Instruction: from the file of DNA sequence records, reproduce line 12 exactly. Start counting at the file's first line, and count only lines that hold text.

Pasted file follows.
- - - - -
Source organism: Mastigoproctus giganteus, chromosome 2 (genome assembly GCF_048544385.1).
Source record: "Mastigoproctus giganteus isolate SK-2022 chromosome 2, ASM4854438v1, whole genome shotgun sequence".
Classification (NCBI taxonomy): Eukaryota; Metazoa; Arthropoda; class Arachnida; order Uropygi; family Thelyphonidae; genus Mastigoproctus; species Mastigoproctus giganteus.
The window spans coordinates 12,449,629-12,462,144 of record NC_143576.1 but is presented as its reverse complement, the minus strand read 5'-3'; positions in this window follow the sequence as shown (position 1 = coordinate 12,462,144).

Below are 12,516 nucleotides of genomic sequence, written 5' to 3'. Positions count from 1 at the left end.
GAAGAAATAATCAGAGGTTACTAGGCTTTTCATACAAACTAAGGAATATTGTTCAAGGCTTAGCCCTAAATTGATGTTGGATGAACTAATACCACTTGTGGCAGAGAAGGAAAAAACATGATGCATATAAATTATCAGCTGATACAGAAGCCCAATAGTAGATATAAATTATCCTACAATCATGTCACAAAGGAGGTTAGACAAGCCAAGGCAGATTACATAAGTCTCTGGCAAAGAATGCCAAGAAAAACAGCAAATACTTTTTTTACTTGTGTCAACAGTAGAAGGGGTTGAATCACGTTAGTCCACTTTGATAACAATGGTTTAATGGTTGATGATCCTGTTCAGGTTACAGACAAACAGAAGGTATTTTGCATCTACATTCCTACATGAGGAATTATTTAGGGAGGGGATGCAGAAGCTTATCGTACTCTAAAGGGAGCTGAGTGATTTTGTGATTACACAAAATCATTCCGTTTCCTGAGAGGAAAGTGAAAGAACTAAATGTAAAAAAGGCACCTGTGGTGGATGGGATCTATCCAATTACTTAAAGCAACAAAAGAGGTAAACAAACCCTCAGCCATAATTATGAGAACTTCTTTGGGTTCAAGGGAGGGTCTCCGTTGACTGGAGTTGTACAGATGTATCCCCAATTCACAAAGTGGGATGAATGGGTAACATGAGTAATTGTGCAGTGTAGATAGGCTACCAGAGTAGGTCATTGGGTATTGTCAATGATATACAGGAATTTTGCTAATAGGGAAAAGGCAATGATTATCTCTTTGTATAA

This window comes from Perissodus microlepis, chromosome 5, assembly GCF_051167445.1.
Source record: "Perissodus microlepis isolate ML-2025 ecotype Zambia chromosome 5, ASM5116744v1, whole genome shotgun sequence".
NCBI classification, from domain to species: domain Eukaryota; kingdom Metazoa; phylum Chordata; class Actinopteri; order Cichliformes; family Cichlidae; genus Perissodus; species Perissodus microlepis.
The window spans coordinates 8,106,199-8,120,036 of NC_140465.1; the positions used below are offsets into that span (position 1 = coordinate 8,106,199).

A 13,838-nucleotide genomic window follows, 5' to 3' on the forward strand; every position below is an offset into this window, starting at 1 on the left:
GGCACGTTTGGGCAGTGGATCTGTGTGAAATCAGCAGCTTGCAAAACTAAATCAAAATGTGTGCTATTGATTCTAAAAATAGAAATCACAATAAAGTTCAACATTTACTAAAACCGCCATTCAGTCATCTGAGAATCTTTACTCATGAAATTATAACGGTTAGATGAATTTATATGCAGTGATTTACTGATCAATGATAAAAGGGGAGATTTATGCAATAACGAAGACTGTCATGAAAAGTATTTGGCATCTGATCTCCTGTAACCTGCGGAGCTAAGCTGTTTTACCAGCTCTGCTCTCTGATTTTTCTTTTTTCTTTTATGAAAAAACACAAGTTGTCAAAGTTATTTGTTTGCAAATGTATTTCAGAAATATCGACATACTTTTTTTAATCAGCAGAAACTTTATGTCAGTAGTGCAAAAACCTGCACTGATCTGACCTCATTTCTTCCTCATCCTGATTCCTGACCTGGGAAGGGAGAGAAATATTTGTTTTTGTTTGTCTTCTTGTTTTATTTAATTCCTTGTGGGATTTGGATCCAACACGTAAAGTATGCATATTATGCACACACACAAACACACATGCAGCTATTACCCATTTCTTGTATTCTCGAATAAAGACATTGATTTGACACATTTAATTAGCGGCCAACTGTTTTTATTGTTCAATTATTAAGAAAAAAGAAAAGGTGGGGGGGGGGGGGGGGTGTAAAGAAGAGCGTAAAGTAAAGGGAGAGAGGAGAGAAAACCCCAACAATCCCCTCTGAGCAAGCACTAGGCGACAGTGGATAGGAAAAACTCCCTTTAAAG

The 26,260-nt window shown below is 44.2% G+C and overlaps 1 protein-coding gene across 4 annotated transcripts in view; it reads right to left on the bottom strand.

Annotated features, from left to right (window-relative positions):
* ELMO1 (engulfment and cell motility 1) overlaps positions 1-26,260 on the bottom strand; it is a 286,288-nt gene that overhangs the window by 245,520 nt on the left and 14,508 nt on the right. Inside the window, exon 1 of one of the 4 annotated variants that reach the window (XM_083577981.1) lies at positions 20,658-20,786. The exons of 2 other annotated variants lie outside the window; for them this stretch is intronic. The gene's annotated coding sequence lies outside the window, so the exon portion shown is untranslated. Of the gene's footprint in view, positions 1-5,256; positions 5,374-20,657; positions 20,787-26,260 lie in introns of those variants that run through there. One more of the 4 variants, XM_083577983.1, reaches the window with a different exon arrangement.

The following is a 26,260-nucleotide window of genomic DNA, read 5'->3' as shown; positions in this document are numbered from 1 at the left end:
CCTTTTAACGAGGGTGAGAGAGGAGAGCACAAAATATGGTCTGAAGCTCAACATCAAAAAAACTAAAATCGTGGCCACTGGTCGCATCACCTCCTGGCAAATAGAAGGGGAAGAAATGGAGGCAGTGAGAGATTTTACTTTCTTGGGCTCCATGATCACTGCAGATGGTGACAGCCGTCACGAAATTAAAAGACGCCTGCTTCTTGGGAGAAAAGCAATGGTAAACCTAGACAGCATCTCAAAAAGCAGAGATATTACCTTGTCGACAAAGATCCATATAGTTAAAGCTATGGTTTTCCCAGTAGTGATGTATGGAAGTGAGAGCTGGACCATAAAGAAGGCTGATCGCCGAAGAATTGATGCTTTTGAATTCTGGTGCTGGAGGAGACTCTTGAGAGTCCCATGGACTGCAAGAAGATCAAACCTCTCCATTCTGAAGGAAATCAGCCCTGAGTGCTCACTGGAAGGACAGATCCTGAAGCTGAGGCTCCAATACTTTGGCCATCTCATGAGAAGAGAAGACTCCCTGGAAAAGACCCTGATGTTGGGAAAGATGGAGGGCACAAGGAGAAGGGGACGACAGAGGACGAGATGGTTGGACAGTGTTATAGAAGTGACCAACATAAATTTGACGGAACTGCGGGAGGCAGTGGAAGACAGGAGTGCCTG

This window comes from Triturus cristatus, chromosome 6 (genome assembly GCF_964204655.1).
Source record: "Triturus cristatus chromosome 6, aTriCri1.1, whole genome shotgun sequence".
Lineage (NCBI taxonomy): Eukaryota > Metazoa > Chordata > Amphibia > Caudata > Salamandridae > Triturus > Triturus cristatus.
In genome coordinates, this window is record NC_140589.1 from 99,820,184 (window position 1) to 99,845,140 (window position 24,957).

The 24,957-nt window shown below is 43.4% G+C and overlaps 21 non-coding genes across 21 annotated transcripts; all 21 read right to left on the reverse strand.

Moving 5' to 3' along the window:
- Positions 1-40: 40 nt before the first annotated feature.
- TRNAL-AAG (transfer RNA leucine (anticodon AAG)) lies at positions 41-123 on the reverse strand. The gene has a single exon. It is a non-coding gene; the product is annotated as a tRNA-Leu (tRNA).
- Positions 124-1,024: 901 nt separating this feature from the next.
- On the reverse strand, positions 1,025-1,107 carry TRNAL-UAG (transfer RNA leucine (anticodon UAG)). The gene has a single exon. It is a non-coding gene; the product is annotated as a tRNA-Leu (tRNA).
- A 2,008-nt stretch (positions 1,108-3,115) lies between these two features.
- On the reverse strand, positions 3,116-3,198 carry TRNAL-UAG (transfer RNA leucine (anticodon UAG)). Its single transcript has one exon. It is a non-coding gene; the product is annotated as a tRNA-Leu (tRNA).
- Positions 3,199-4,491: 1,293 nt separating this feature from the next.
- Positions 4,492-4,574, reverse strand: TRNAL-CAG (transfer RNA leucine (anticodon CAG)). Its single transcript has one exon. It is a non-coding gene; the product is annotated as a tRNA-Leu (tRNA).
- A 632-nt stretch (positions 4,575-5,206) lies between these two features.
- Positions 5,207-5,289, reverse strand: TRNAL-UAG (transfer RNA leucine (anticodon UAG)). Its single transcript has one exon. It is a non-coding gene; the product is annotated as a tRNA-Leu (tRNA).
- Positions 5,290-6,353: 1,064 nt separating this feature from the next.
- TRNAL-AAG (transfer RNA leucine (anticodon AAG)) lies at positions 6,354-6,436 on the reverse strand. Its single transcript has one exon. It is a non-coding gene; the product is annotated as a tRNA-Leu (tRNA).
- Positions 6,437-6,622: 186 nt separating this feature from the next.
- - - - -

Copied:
GGCACGTTTGGGCAGTGGATCTGTGTGAAATCAGCAGCTTGCAAAACTAAATCAAAATGTGTGCTATTGATTCTAAAAATAGAAATCACAATAAAGTTCAACATTTACTAAAACCGCCATTCAGTCATCTGAGAATCTTTACTCATGAAATTATAACGGTTAGATGAATTTATATGCAGTGATTTACTGATCAATGATAAAAGGGGAGATTTATGCAATAACGAAGACTGTCATGAAAAGTATTTGGCATCTGATCTCCTGTAACCTGCGGAGCTAAGCTGTTTTACCAGCTCTGCTCTCTGATTTTTCTTTTTTCTTTTATGAAAAAACACAAGTTGTCAAAGTTATTTGTTTGCAAATGTATTTCAGAAATATCGACATACTTTTTTTAATCAGCAGAAACTTTATGTCAGTAGTGCAAAAACCTGCACTGATCTGACCTCATTTCTTCCTCATCCTGATTCCTGACCTGGGAAGGGAGAGAAATATTTGTTTTTGTTTGTCTTCTTGTTTTATTTAATTCCTTGTGGGATTTGGATCCAACACGTAAAGTATGCATATTATGCACACACACAAACACACATGCAGCTATTACCCATTTCTTGTATTCTCGAATAAAGACATTGATTTGACACATTTAATTAGCGGCCAACTGTTTTTATTGTTCAATTATTAAGAAAAAAGAAAAGGTGGGGGGGGGGGGGGGGTGTAAAGAAGAGCGTAAAGTAAAGGGAGAGAGGAGAGAAAACCCCAACAATCCCCTCTGAGCAAGCACTAGGCGACAGTGGATAGGAAAAACTCCCTTTAAAG